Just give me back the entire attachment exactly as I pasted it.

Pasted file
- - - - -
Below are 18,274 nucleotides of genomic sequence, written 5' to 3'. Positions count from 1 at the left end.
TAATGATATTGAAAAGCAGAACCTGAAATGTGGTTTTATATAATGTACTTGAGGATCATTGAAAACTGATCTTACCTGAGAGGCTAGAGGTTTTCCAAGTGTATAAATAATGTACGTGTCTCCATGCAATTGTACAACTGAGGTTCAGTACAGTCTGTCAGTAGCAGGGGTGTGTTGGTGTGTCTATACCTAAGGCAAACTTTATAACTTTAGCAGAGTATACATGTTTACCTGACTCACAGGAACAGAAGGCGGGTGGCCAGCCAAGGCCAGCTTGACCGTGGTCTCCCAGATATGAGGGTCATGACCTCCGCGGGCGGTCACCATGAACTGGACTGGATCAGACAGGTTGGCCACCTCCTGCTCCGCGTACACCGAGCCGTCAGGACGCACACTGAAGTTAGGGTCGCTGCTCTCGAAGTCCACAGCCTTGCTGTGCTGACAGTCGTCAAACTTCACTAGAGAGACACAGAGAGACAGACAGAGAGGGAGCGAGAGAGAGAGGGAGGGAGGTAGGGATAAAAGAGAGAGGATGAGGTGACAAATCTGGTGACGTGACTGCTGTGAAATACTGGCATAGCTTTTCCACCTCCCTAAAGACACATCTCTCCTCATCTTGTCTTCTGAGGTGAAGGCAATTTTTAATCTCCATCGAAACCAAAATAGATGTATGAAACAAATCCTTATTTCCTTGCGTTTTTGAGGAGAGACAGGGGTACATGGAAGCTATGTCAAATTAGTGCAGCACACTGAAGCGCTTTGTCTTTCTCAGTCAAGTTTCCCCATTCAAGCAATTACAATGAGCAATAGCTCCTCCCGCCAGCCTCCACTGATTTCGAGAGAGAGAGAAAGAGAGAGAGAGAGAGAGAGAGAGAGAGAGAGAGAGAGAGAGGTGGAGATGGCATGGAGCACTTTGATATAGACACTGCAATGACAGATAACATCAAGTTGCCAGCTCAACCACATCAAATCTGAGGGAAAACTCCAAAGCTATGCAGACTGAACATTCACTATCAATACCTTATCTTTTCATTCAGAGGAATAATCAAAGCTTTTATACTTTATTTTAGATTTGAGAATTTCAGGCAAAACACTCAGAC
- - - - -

Below are 18,274 nucleotides of genomic sequence, written 5' to 3'. Positions count from 1 at the left end.
TAATGATATTGAAAAGCAGAACCTGAAATGTGGTTTTATATAATGTACTTGAGGATCATTGAAAACTGATCTTACCTGAGAGGCTAGAGGTTTTCCAAGTGTATAAATAATGTACGTGTCTCCATGCAATTGTACAACTGAGGTTCAGTACAGTCTGTCAGTAGCAGGGGTGTGTTGGTGTGTCTATACCTAAGGCAAACTTTATAACTTTAGCAGAGTATACATGTTTACCTGACTCACAGGAACAGAAGGCGGGTGGCCAGCCAAGGCCAGCTTGACCGTGGTCTCCCAGATATGAGGGTCATGACCTCCGCGGGCGGTCACCATGAACTGGACTGGATCAGACAGGTTGGCCACCTCCTGCTCCGCGTACACCGAGCCGTCAGGACGCACACTGAAGTTAGGGTCGCTGCTCTCGAAGTCCACAGCCTTGCTGTGCTGACAGTCGTCAAACTTCACTAGAGAGACACAGAGAGACAGACAGAGAGGGAGCGAGAGAGAGAGGGAGGGAGGTAGGGATAAAAGAGAGAGGATGAGGTGACAAATCTGGTGACGTGACTGCTGTGAAATACTGGCATAGCTTTTCCACCTCCCTAAAGACACATCTCTCCTCATCTTGTCTTCTGAGGTGAAGGCAATTTTTAATCTCCATCGAAACCAAAATAGATGTATGAAACAAATCCTTATTTCCTTGCGTTTTTGAGGAGAGACAGGGGTACATGGAAGCTATGTCAAATTAGTGCAGCACACTGAAGCGCTTTGTCTTTCTCAGTCAAGTTTCCCCATTCAAGCAATTACAATGAGCAATAGCTCCTCCCGCCAGCCTCCACTGATTTCGAGAGAGAGAGAAAGAGAGAGAGAGAGAGAGAGAGAGAGAGAGAGAGAGAGAGAGGTGGAGATGGCATGGAGCACTTTGATATAGACACTGCAATGACAGATAACATCAAGTTGCCAGCTCAACCACATCAAATCTGAGGGAAAACTCCAAAGCTATGCAGACTGAACATTCACTATCAATACCTTATCTTTTCATTCAGAGGAATAATCAAAGCTTTTATACTTTATTTTAGATTTGAGAATTTCAGGCAAAACACTCAGAC